Because of climate change and resource depletion, it is well past time for real estate owners and investors to adopt sustainable practices. Studies have shown that buildings such as multifamily properties account for 36 percent of the world’s energy consumption, and 40 percent of the carbon dioxide emissions. That has led in recent years to a marked increase in the number of green structures dotting the landscape.

That has been particularly evident in Chicago, which has 20,600 apartments that meet the certification standards of LEED (Leadership in Energy and Environmental Design), more than any other city. Additionally, Illinois outpaced all other states in the amount of green construction in 2018 (68.13 million square feet), and Evanston, Ill. — just outside Chicago — had the nation’s second-largest share of LEED-certified apartments (30 percent). Only McLean, Va. (47 percent) had more.

Nationwide, there was a steady climb in the number of LEED-certified apartments built between 2012 and 2016, when it peaked with 50,300. The total dipped each of the next two years (as did overall apartment construction), but the 2018 output — 42,900 — was still 283 percent greater than it had been a decade earlier.

Eco-friendly practices have long been standard operating procedure in Europe; indeed, 72 percent of the citizenry says they favor such things. American Millennials are likewise on board with that line of thinking, and they have seen in recent years the adoption of such things as the Green Lease Leaders program (2014) and Fannie Mae’s Green Rewards program (2016).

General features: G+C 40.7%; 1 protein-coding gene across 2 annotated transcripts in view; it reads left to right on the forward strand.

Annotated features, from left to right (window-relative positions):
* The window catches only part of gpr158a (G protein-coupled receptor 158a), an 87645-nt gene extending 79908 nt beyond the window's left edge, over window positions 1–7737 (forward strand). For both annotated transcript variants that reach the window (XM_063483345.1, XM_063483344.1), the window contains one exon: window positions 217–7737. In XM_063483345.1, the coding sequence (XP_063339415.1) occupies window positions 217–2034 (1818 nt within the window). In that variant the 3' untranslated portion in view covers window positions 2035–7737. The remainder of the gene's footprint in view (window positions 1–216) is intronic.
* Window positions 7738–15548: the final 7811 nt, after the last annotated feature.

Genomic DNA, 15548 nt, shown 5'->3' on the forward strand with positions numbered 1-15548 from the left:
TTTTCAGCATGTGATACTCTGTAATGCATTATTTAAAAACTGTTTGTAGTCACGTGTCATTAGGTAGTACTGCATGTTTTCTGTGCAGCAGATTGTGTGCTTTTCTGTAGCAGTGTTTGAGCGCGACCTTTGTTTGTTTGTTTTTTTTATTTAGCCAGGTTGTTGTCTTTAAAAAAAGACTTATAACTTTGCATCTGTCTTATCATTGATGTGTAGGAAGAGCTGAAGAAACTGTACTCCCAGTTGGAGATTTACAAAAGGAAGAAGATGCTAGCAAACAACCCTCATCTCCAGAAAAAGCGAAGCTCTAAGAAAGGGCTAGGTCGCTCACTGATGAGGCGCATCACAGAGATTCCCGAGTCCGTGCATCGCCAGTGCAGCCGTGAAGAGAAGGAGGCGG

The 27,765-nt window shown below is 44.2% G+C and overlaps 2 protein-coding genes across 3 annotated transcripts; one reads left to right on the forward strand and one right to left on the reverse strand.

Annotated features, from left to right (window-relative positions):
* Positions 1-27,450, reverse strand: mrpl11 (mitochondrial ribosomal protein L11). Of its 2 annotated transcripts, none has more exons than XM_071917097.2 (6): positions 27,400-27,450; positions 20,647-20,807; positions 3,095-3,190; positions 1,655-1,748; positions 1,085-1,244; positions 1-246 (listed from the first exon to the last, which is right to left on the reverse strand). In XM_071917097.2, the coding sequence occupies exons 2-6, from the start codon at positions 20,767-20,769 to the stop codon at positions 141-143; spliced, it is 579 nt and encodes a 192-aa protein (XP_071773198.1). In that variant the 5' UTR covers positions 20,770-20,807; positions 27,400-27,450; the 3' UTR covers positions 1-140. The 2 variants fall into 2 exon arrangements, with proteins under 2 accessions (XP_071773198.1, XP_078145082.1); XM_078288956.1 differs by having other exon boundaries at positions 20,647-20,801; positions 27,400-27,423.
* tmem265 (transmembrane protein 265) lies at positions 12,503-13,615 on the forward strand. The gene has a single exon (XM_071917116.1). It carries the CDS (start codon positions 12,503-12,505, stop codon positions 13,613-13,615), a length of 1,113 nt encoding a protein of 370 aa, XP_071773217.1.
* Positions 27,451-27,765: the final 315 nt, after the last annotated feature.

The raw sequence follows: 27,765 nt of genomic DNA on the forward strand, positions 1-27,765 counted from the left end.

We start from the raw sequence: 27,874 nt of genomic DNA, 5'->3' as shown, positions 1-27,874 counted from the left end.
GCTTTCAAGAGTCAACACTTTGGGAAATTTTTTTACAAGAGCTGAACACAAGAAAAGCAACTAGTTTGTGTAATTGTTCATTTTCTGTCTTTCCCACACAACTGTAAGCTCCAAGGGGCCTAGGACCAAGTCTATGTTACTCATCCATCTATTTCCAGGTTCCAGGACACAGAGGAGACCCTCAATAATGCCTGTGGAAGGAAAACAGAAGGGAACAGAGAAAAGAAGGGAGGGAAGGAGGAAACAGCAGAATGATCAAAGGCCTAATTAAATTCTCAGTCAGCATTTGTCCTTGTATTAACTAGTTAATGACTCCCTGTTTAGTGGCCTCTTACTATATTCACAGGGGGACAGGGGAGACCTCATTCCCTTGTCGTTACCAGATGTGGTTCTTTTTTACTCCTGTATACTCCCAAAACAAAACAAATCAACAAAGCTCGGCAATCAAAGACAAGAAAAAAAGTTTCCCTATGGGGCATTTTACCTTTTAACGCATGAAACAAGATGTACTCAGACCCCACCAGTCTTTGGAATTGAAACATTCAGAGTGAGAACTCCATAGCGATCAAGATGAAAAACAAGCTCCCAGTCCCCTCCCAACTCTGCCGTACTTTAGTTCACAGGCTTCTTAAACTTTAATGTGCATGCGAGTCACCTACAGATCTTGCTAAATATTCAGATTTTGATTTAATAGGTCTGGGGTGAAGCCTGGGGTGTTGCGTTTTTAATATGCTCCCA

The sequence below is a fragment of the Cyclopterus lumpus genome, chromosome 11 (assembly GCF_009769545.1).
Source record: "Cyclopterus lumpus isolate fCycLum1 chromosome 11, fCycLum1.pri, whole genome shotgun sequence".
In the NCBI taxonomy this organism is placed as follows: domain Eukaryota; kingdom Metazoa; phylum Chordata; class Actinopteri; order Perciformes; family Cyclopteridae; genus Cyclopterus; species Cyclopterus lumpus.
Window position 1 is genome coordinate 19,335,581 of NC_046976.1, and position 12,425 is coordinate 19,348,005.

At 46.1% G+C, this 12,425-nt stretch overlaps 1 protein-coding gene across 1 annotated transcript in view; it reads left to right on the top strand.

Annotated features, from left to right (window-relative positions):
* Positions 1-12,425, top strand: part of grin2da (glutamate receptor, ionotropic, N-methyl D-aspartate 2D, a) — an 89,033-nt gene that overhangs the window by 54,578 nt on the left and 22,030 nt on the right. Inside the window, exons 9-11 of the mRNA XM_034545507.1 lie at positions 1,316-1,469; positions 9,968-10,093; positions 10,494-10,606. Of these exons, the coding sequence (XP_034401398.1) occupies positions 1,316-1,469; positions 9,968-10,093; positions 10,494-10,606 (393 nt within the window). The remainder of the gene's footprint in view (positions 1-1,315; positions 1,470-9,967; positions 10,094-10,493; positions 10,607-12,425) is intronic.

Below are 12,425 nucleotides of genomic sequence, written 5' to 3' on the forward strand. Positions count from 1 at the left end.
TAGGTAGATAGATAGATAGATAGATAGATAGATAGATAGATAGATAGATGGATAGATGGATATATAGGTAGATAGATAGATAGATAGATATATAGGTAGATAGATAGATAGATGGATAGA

The first of those established national parameters for green leases, under which tenants and property owners share the costs and benefits of water and energy efficiency. It led to such things as the creation in October 2014 of Boston’s Green District, featuring eight buildings equipped with solar panels, car-charging stations and extensive bike storage facilities, among other amenities. And to date the program encompasses some 1.8 billion square feet of commercial, industrial and retail real estate.

The Fannie Mae program, meanwhile, stipulates reduced interest rates for those property owners who meet certain eco-friendly standards, and in 2017 some $27.6 billion in financing was doled out to those with such holdings. 

 All of this begins, of course, on a grass-roots level. With renters who understand what is at stake and ask the correct questions about a property’s energy costs and efficiency before they ever sign a lease. Who seek out places featuring smart technology, which can control such things as thermostats and lights. And who make the necessary changes once they move in — i.e., installing low-flow shower heads and weather stripping around doors and windows, doing the requisite recycling, etc.

Yes, it requires an effort on the part of all who are involved. But everybody stands to benefit, in more ways than one.